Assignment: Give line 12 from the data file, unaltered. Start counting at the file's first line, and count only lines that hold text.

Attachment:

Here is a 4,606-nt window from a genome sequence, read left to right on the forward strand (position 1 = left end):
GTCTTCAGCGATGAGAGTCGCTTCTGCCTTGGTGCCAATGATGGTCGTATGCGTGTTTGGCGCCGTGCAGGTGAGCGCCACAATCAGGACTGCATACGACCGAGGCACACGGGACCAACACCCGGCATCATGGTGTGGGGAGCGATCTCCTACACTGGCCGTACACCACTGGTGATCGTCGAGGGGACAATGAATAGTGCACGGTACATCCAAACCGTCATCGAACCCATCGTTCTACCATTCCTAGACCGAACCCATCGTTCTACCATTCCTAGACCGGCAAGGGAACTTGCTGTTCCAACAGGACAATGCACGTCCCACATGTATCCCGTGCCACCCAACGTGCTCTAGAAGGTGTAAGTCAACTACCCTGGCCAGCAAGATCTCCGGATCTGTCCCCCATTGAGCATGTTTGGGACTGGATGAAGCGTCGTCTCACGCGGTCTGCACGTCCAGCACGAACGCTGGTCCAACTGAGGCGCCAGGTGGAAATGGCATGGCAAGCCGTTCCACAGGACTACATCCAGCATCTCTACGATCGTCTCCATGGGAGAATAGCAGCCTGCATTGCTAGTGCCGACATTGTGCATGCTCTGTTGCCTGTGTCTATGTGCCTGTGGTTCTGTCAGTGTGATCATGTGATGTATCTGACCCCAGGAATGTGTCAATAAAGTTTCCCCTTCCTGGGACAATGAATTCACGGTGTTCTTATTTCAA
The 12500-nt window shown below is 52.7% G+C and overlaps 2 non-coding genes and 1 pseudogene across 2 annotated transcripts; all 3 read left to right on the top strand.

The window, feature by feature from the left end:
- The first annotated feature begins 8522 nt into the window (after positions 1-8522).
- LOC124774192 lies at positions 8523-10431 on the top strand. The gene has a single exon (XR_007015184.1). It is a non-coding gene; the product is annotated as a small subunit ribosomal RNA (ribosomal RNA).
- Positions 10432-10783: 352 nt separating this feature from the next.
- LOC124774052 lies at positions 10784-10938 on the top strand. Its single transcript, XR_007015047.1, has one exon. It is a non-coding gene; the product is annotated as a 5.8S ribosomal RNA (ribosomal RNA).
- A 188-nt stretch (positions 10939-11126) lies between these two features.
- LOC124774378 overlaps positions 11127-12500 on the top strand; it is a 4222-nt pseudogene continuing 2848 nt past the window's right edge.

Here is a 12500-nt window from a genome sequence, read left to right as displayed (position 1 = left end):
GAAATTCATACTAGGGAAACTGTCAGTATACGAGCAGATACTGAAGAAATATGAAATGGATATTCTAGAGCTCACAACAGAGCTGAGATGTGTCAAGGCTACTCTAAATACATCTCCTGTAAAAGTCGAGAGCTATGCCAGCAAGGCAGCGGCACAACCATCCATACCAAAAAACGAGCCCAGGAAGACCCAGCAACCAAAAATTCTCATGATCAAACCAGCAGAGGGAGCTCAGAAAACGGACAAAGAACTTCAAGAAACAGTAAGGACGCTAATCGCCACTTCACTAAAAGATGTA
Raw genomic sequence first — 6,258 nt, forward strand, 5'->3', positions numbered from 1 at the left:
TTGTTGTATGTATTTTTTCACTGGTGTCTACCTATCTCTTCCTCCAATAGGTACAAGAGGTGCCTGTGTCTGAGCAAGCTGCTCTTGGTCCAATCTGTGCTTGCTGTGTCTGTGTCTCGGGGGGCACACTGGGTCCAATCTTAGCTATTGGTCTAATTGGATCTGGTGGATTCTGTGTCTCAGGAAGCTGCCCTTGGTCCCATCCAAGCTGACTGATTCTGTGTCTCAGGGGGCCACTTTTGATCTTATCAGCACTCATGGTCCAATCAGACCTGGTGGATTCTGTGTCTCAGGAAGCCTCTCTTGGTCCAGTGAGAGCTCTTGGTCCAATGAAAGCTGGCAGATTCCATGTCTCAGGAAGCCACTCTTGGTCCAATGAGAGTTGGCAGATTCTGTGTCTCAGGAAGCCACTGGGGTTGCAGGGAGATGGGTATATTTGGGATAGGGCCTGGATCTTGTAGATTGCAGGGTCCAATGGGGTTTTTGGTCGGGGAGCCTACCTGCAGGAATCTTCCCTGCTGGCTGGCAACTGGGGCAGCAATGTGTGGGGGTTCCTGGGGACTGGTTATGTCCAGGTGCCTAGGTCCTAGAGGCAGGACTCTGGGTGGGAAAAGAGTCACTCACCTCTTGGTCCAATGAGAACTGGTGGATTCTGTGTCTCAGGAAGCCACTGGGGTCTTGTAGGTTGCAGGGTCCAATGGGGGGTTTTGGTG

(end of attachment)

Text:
GAAATTCATACTAGGGAAACTGTCAGTATACGAGCAGATACTGAAGAAATATGAAATGGATATTCTAGAGCTCACAACAGAGCTGAGATGTGTCAAGGCTACTCTAAATACATCTCCTGTAAAAGTCGAGAGCTATGCCAGCAAGGCAGCGGCACAACCATCCATACCAAAAAACGAGCCCAGGAAGACCCAGCAACCAAAAATTCTCATGATCAAACCAGCAGAGGGAGCTCAGAAAACGGACAAAGAACTTCAAGAAACAGTAAGGACGCTAATCGCCACTTCACTAAAAGATGTA